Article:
Some things I talk about today might be harmful or triggering to someone who is currently in recovery for an eating disorder. Proceed at your own discretion.
Before I begin today’s post, I want to express to you how much I enjoy food. I love the act of eating. However, throughout the years, my relationship with food has been all over the place. I’ve adopted a pretty piss poor diet filled with many a trips to local fast food joints & I’ve been at the other end of the spectrum where the thought of grabbing food at a drive-thru makes me anxious & even tearful.
I’ll admit that my relationship with food isn’t where I’d like it to be. I have exhibited many symptoms of disordered eating over the past few years. Most of my disordered thoughts can be grouped into one category commonly known as “orthorexia,” which is the extreme desire to be healthy & “pure.” This sounds rather harmless but upon doing some research, orthorexia can be just as harmful as any other eating disorder. Sufferers may become malnourished from eliminating so many “bad” foods that are actually beneficial to proper health (ie: banning all fruits because they contain sugar) & unfortunately can be fatal in most extreme cases.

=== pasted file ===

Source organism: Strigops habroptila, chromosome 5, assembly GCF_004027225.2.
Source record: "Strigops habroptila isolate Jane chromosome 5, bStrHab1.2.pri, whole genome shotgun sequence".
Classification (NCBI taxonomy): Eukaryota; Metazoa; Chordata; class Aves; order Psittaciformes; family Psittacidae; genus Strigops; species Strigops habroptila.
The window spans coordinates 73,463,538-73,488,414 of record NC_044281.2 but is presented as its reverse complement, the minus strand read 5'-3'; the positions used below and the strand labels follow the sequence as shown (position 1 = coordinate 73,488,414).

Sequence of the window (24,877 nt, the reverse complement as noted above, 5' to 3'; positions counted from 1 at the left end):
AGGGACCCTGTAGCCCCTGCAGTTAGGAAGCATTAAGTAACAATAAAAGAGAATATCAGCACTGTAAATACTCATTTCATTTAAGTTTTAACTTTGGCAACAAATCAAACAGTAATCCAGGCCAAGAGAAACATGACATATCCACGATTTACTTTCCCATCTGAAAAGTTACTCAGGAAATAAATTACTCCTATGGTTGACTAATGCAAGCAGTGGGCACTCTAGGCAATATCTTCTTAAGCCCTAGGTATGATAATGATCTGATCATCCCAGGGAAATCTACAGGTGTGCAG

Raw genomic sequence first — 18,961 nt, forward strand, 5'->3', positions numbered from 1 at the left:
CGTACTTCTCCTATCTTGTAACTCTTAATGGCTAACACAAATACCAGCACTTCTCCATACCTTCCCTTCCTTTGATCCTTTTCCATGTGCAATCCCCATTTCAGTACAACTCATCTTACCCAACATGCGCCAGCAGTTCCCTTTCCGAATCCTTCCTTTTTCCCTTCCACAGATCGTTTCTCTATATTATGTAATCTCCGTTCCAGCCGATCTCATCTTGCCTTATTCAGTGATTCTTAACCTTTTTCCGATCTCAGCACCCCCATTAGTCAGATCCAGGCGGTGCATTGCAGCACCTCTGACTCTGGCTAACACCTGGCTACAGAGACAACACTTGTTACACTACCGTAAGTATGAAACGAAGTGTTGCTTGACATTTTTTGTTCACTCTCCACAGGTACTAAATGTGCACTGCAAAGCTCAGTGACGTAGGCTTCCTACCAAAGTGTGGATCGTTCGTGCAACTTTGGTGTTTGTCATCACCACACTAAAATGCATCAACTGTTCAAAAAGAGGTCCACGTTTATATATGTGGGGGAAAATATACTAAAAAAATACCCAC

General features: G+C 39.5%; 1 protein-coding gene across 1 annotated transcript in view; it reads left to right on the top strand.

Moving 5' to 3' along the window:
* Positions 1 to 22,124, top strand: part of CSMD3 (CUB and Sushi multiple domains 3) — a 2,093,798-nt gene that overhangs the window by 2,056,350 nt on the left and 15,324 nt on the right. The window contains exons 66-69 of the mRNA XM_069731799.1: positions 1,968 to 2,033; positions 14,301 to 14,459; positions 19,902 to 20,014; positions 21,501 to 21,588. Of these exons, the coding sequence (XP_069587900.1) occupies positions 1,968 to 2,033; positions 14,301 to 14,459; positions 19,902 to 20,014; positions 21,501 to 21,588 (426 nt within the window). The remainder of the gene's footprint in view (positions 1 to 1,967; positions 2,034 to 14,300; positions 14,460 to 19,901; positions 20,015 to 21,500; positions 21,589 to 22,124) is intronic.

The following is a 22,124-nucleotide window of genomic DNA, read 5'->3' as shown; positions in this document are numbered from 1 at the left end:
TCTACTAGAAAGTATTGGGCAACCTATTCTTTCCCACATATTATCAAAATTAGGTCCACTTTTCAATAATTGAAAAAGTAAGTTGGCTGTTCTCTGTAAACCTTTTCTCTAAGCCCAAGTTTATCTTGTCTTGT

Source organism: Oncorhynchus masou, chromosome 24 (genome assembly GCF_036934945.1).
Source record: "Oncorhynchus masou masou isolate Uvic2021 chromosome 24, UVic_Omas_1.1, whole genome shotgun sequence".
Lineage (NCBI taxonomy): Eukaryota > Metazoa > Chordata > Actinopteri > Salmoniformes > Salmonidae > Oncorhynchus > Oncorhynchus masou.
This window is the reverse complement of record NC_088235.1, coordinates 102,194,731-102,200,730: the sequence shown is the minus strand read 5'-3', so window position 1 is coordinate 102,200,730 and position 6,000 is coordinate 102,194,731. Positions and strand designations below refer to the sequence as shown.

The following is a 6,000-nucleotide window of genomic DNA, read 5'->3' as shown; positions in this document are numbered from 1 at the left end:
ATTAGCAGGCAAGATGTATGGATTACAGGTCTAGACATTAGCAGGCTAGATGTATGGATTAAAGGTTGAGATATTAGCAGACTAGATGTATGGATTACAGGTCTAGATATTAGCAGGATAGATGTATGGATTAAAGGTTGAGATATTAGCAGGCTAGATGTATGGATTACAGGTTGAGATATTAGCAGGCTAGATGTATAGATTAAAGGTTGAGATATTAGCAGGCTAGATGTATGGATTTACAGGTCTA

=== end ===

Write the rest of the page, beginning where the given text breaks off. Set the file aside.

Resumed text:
Maybe you’ve been experiencing similar symptoms & you don’t know what to do. I’m here to tell you it’s okay! Especially with today’s technology, it’s frighteningly easy to access a plethora of information that will make you second guess anything & everything. Essentially that’s what happened to me. It’s truly amazing (& terrifying!) how our brains work & how they trick us into believing things that are not factual.
One of the best things I have done for my mental health thus far is recognizing my disordered eating thoughts as abnormal & unhealthy. That’s surely a positive step in the right direction! But how do we determine what is healthy/unhealthy behavior? I’ll give you some personal examples.
The following information can be triggering to some, so please refrain from reading if you feel this could be harmful to you:
Healthy Behavior: Checking out the online nutritional stats of meals at a restaurant in advance before heading out to order.
Unhealthy Behavior: Unable to make a decision because there’s something “wrong” with each meal. Nothing is healthy enough. Eventually dining out isn’t an option.
Healthy Behavior: Bringing along a healthy dish to a social gathering so there’s lots of variety to choose from!
Unhealthy Behavior: Bringing along your own food in fear of losing control around other foods. Maybe you might cancel last minute because it’s easier to simply stay home.
Healthy Behavior: Enjoying your favorite dessert.
Unhealthy Behavior: Avoiding your favorite dessert at ALL costs because dessert = junk food = failure. There is no longer any enjoyment in food.
I am exhausted. Mentally, physically, & emotionally.
There are many days where I believe that if I didn’t start wanting to be healthier I wouldn’t be in this position. I spend the majority of my day thinking about food. Thinking up the perfect meals. I never count calories, but those calories must be beneficial to improving my health. Sometimes I make myself angry thinking about it. I never started my fitness journey to be skinnier…I was already skinny! I started to improve my symptoms of anxiety & depression, which in turn spiraled into something of a mess.